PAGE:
One of the things of saving up for a new and heavier bow is the realisation that you’ll also need to buy some new arrows. In the past I’ve just opted for buying some middle of the range wooden arrows that normally are around £80 for a dozen. These arrows will have 4″ fletching and plastic nocks, they’re wood and functional.
As I’m wanting to eventually get into the ‘warbow’ poundage I thought I’d take a look at how much the medieval reproduction arrows would cost. So we’re looking at 1/2″ shafts, 7″ hand whipped and hand cut fletching, horn reinforced nocks and arrow heads that are produced in a limited quantity. In short a lot of work goes into each arrow and the customer base is small. This means that to buy a set of arrow can get expensive quickly.
With this in mind I decided it was time to add arrow smith and fletcher to my skill set in the hope of being able to make a quality arrow at the fraction of the price as my own labour would be free. Now, I’m not exactly the most naturally craft person but I do enjoy making things and learning new skills – in the past I’ve been on a blacksmith course and I’ve also made my own longbow on a bowyer course – so I’m definitely up for the challenge of making some arrows.
The first thing I needed to do was research what equipment I’d need to start making my own arrows. The most useful source I found for this was Richard Head’s youtube channel, where he covers all the steps in great detail and I’m sure for the first few dozen arrows these videos will be a constant source of guidance and reassurance.
After watching numerous videos and reading what I could I decided to order some tools as I’m afraid my tool selection is not very extensive. For the general tools went to eBay and picked up the following.
Tile Saw with a round blade – £6.95 – This will be used to create the nocks. The round blade should create a smoother cut.
10 piece Needle File set – £2.11 – to smooth out the nocks.
3 piece Rasp set – £1.75 + £1 p&p – to remove the excess horn from the horn sliver once it’s been glue into the nock.
2 piece Cabinet Scrapper – £3 – used to smooth out the rasp marks from horn and wood.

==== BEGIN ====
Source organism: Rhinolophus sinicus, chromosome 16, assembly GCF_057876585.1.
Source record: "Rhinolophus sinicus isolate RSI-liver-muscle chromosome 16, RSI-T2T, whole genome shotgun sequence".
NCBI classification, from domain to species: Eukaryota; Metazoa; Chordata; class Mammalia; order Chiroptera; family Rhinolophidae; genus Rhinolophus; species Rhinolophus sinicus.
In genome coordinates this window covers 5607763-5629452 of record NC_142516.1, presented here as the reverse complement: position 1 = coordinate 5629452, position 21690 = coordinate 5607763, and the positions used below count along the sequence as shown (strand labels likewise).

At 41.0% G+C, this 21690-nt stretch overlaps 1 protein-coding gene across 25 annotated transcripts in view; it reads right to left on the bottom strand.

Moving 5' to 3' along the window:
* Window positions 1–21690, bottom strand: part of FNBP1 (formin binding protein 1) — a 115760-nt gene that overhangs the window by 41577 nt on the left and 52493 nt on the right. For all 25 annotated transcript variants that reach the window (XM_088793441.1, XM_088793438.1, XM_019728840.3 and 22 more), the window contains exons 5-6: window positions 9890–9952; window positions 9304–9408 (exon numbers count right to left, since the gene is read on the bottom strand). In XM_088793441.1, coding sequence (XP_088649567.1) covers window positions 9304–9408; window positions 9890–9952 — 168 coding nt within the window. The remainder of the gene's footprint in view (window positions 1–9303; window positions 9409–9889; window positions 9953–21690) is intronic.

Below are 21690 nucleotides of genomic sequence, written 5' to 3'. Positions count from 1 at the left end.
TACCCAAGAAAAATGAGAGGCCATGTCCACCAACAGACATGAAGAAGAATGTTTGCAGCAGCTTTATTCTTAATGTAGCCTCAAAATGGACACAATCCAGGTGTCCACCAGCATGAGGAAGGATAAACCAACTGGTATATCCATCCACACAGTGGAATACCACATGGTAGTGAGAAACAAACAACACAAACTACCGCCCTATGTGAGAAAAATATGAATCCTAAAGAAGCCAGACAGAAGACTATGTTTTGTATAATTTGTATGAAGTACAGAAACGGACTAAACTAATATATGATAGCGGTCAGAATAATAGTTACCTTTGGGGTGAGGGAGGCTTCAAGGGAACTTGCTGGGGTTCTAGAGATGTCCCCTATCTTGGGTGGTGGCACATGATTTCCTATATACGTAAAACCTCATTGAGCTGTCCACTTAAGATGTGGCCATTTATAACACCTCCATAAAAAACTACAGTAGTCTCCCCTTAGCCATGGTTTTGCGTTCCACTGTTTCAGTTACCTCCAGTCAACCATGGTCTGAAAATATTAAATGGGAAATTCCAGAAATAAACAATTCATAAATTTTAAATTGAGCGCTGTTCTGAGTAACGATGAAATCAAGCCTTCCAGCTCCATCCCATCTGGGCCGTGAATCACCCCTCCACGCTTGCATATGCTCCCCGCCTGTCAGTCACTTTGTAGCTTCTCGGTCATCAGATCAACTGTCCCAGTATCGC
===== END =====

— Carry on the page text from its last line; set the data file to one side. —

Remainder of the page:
Rotary Cutter – £2.29 – used to cut the fletching into shape.
After spending a grand total of £17.10 on eBay it was time to pick up some more specific arrow making supplies. The first thing I wanted to pick up was an arrow cutting template so that I could ensure that my fletching was neat and uniform across all the arrows.
After searching around I found a German seller – Histro Fakt – who sold English Warbow Society fletching templates. I picked up the ‘Livery Arrow’ and ‘Poitiers and Crecy’ templates for 5.99 Euro each this coupled with postage to the UK came to around £17.
My next stop on my arrow making equipment purchasing odyssey was to actually buy the components to make the arrows. The other items that I’d purchased so far are an investment, as I can reuse them for every arrow I make, so the actual arrow components will be where any real saving will be made in the future.
After looking around for a supplier of all the bits I needed I stumbled across Now Strike Archery whose prices where very reasonable. For my first attempt at arrow making I thought I’d start with just 12 arrows until I’d got the hang of it. So from Now Strike I ordered the following.
Nock Cutting Jig 1/2″ – £19.99 – This will ensure that my nocks are cut to the right depth and are nice and straight. This item can be used over and over again so is classed as tool rather than a consumable.
Horn Sliver x 12 – £6 – The horn needed to reenforce the arrow.
Black Linen x2 – £6 – Used to whip the fletching to the shaft.
Fletching Needle – £2 – Helps to split the feathers in older to place the lined more accurately when your wiping the fletching.
Full length feather x24 – £13.20
Full length feather x 12 – £6.60 – this will be cock feather.
Ash 1/2″ arrow shaft x13 – £19.50 – I decided to go for 13 just incase I messed up on my first nock cutting!
So with posting of £10 that came to £83.29.
Now Strike didn’t have the arrow heads I wanted so this led me to Barebow Archery where I found some 1/2 steel bullet point at £2 each. I’m just awaiting a reply back but if I buy these that would be £24 + p&p at probably around £5.
If we look at the actual cost going forward for a dozen 1/2″ shaft, horn nocked, hand fletched arrows arrows IT will be around £90 including p&p. This still seems a little expensive to me but when you consider the price of buying the equivalent finished product the price does look really reasonable.
Bearbow – Deluxe Medieval Arrow x6 – £150. x12 = £300
Now Strike – Deluxe Medieval Arrow x 1 – £21. x12 = £252
The Longbow Shop – Poplar Bobtail x 6 – £110. x12 = £220
All of these prices will need p&p adding to them so suddenly the price of £90 with p&p doesn’t seem so bad! Once everything arrives I’ll get cracking and I’ll share my trails, tribulations and hopefully, my triumphs!
2 thoughts on “Arrowsmith”
Great post. I’d like to get into arrow making eventually, and this will help!
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We’ll see what my end results are first! I’m looking forward to giving it a go,it should be a lot of fun
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